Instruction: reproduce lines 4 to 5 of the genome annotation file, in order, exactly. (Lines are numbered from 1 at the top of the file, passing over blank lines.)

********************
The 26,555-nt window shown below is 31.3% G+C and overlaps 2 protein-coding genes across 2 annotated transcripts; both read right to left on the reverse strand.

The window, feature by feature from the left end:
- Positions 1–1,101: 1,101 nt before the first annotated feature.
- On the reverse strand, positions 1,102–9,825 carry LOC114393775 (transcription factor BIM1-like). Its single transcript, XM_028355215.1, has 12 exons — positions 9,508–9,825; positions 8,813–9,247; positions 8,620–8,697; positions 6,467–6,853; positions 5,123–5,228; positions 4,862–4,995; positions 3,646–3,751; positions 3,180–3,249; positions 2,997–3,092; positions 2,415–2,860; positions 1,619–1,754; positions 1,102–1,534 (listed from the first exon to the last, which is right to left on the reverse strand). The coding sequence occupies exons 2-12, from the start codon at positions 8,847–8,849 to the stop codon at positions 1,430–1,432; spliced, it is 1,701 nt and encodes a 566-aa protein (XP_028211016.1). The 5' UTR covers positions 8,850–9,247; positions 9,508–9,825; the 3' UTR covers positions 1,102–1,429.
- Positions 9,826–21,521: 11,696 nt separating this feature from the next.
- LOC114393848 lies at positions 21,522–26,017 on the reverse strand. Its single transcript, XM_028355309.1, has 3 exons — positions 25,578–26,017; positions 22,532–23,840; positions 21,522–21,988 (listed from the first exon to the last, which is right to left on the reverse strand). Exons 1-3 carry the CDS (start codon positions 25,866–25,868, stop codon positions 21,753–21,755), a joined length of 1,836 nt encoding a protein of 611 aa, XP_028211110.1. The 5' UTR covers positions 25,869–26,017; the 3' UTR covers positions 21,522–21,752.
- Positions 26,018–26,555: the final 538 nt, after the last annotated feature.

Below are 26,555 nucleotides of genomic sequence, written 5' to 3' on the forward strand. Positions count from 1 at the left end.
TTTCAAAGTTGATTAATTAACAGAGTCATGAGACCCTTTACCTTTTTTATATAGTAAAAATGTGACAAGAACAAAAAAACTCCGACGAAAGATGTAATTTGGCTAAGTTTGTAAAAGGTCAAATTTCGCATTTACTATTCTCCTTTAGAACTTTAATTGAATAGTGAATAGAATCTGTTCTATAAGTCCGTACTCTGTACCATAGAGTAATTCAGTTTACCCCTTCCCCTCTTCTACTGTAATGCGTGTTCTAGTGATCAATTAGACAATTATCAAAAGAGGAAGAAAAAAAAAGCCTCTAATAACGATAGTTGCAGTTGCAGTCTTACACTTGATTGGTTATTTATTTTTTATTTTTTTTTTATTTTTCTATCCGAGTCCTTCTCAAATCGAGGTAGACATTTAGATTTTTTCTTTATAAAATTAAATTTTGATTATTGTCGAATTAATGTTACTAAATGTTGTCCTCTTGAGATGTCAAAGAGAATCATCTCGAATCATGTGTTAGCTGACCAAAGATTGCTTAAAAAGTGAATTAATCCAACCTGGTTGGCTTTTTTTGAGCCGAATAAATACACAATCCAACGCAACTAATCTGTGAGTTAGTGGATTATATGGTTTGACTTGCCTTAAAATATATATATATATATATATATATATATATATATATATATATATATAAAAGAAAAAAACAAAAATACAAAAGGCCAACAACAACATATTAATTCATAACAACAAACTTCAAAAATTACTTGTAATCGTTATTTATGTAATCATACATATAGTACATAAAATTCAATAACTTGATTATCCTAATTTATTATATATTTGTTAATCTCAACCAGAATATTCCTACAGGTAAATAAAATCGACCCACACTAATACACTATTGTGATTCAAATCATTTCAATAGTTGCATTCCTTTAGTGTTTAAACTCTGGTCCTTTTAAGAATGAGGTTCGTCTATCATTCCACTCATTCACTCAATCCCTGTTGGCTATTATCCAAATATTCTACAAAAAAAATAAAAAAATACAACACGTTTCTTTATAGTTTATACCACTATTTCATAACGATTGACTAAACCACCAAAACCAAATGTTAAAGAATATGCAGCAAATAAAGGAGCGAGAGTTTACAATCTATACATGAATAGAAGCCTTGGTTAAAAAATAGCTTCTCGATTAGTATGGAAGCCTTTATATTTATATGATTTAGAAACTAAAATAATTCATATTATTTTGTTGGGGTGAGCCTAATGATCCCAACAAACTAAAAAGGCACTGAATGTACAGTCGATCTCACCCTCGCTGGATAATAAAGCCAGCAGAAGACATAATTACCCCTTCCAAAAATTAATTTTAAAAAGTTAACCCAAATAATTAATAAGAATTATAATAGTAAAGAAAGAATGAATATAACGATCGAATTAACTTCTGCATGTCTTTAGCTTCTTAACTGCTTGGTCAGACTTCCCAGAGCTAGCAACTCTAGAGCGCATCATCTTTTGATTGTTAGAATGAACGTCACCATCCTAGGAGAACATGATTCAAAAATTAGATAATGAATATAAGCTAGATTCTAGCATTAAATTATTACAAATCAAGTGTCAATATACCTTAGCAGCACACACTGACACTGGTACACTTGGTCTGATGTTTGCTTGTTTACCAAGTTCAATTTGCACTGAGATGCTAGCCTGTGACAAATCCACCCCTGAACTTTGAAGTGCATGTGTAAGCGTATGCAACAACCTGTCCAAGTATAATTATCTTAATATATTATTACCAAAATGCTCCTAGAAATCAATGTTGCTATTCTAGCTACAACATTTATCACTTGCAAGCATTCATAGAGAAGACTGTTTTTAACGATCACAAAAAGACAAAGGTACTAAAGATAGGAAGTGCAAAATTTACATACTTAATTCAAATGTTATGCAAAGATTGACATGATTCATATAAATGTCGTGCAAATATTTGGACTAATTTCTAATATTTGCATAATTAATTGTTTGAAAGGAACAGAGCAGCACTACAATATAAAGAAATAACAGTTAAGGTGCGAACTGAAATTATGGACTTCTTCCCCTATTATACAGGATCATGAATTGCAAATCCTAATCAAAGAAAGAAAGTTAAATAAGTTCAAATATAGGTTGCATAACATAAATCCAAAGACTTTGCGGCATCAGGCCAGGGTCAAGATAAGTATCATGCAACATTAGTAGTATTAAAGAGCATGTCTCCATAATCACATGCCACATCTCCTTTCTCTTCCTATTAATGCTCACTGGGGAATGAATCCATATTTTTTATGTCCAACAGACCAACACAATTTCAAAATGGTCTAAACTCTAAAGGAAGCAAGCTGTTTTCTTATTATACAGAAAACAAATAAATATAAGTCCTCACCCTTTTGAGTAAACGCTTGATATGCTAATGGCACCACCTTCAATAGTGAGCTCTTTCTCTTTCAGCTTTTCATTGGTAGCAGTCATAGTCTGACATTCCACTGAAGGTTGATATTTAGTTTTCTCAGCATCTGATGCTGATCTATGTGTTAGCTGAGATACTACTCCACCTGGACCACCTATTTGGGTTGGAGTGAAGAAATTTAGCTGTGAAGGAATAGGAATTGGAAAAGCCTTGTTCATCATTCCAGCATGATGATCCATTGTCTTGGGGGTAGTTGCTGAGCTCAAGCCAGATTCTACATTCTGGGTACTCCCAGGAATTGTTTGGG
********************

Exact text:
- On the reverse strand, positions 1,102–9,825 carry LOC114393775 (transcription factor BIM1-like). Its single transcript, XM_028355215.1, has 12 exons — positions 9,508–9,825; positions 8,813–9,247; positions 8,620–8,697; positions 6,467–6,853; positions 5,123–5,228; positions 4,862–4,995; positions 3,646–3,751; positions 3,180–3,249; positions 2,997–3,092; positions 2,415–2,860; positions 1,619–1,754; positions 1,102–1,534 (listed from the first exon to the last, which is right to left on the reverse strand). The coding sequence occupies exons 2-12, from the start codon at positions 8,847–8,849 to the stop codon at positions 1,430–1,432; spliced, it is 1,701 nt and encodes a 566-aa protein (XP_028211016.1). The 5' UTR covers positions 8,850–9,247; positions 9,508–9,825; the 3' UTR covers positions 1,102–1,429.
- Positions 9,826–21,521: 11,696 nt separating this feature from the next.